Solana Beach—then known as Lockwood Mesa—consisted of a few small ranches owned by the George Jones family that cultivated crops such as grain and lima beans. To the south on ten acres stood the Stevens House, built in 1887 and purchased by the Stevens family in 1891. In the 1920s, the Stevens’ funded a new development that became the backbone of the current city. As the oldest standing structure in Solana Beach, the Stevens House was moved to La Colonia Park in the 1980s after it was almost demolished; it now functions as a local heritage museum overseen by the Solana Beach Civic and Historical Society.
Colonel Ed Fletcher was also instrumental in the growth of Solana Beach. He was involved in the building of the local water and irrigation systems and was an early promoter of highways that connected his residential developments to San Diego. Fletcher worked with the railroad at Rancho Santa Fe and in 1922 he purchased 200 acres from George Jones along the ATSF right-of-way. This parcel became downtown Solana Beach. The railroad built a depot on the Surf Line near what is now Lomas Santa Fe Drive to serve the small community and in 1923 the land was subdivided. During the national boom years of the 1920s, the town grew to about thirty families and developed a commercial district near the depot. Mexican farmers working on the estates of Rancho Santa Fe formed an early community in Solana Beach. In those first years, Fletcher also pushed through access to the ocean by blasting away the sandy bluffs with a high-pressure stream of water and the resulting West Plaza Street is still the primary access point to the beach. To celebrate the beach’s opening on July 4th, 1924, horse races were held.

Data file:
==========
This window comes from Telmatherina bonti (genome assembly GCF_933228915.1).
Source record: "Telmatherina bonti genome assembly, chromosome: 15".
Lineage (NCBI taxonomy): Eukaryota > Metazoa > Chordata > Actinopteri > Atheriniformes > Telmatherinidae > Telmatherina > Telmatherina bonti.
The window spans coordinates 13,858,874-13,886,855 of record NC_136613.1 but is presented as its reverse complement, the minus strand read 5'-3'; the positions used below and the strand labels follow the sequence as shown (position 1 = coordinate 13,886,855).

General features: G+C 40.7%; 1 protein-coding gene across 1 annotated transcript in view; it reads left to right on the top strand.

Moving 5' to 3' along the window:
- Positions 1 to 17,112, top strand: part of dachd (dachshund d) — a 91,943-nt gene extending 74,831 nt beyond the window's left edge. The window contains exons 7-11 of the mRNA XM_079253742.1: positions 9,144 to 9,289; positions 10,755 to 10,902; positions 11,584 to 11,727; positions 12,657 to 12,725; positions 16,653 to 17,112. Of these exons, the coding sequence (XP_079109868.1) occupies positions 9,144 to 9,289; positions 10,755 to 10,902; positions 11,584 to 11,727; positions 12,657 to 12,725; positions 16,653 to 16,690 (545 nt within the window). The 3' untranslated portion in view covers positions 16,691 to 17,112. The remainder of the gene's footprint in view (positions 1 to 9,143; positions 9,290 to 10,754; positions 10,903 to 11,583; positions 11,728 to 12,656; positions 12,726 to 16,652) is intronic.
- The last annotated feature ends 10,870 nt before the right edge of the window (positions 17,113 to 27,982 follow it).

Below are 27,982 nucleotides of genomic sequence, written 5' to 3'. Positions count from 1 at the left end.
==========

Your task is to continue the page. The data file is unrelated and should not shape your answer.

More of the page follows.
Amtrak and Coaster connections have further linked Solana Beach to other coastal communities and have helped attract new residents interested in living near public transportation. The majority of the town center in the vicinity of the station has not yet been constructed, but the idea is still active as of 2010 and can be pursued once the real estate and finance markets regain their health. The station has boosted development on North Cedros Avenue—the three blocks south of the station are now referred to as the “Design District.”